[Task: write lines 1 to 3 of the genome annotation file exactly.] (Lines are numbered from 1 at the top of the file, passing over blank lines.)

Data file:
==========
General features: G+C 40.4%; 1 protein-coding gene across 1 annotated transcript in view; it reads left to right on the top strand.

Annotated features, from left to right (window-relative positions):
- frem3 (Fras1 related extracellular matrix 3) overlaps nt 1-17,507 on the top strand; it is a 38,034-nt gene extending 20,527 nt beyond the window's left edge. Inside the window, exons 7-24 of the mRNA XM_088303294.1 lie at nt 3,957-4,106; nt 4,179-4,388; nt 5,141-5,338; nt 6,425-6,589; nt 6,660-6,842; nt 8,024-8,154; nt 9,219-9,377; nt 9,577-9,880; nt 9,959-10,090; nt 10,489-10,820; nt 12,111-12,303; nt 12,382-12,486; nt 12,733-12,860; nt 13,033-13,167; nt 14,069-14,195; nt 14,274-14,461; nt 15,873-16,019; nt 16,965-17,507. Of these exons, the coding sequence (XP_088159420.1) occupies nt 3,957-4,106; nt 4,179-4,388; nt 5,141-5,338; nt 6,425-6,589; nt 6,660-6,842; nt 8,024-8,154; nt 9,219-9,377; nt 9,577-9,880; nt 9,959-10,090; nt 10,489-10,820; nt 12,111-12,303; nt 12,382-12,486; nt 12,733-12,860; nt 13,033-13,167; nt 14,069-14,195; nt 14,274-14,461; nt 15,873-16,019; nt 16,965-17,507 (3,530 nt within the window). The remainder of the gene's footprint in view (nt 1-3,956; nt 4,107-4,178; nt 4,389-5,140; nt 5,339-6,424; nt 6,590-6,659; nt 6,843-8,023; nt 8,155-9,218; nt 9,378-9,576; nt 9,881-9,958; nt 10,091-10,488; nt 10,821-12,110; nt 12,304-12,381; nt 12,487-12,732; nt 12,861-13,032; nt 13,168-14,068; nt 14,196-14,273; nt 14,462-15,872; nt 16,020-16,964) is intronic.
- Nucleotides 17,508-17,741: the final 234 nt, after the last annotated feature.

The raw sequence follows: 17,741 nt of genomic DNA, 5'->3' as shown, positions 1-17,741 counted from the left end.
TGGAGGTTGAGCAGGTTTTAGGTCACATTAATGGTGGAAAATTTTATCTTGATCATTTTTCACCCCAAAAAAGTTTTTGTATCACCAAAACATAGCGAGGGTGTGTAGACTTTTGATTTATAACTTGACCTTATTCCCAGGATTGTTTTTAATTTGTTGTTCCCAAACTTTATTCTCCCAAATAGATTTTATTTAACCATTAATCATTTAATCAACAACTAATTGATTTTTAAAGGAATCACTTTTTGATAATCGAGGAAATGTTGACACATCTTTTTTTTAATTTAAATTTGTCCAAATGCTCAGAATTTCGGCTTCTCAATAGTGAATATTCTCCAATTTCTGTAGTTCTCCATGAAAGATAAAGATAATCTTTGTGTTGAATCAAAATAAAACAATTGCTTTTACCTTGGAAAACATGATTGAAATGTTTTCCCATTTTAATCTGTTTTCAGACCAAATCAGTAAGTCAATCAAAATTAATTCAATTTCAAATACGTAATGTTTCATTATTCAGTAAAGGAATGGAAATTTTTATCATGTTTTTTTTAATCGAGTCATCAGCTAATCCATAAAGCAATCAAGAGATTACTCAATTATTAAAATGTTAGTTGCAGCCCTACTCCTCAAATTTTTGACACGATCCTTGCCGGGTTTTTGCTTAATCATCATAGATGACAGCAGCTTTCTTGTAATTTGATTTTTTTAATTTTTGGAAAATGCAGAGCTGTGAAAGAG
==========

General features: G+C 40.4%; 1 protein-coding gene across 1 annotated transcript in view; it reads left to right on the top strand.

Annotated features, from left to right (window-relative positions):
- frem3 (Fras1 related extracellular matrix 3) overlaps nt 1-17,507 on the top strand; it is a 38,034-nt gene extending 20,527 nt beyond the window's left edge. Inside the window, exons 7-24 of the mRNA XM_088303294.1 lie at nt 3,957-4,106; nt 4,179-4,388; nt 5,141-5,338; nt 6,425-6,589; nt 6,660-6,842; nt 8,024-8,154; nt 9,219-9,377; nt 9,577-9,880; nt 9,959-10,090; nt 10,489-10,820; nt 12,111-12,303; nt 12,382-12,486; nt 12,733-12,860; nt 13,033-13,167; nt 14,069-14,195; nt 14,274-14,461; nt 15,873-16,019; nt 16,965-17,507. Of these exons, the coding sequence (XP_088159420.1) occupies nt 3,957-4,106; nt 4,179-4,388; nt 5,141-5,338; nt 6,425-6,589; nt 6,660-6,842; nt 8,024-8,154; nt 9,219-9,377; nt 9,577-9,880; nt 9,959-10,090; nt 10,489-10,820; nt 12,111-12,303; nt 12,382-12,486; nt 12,733-12,860; nt 13,033-13,167; nt 14,069-14,195; nt 14,274-14,461; nt 15,873-16,019; nt 16,965-17,507 (3,530 nt within the window). The remainder of the gene's footprint in view (nt 1-3,956; nt 4,107-4,178; nt 4,389-5,140; nt 5,339-6,424; nt 6,590-6,659; nt 6,843-8,023; nt 8,155-9,218; nt 9,378-9,576; nt 9,881-9,958; nt 10,091-10,488; nt 10,821-12,110; nt 12,304-12,381; nt 12,487-12,732; nt 12,861-13,032; nt 13,168-14,068; nt 14,196-14,273; nt 14,462-15,872; nt 16,020-16,964) is intronic.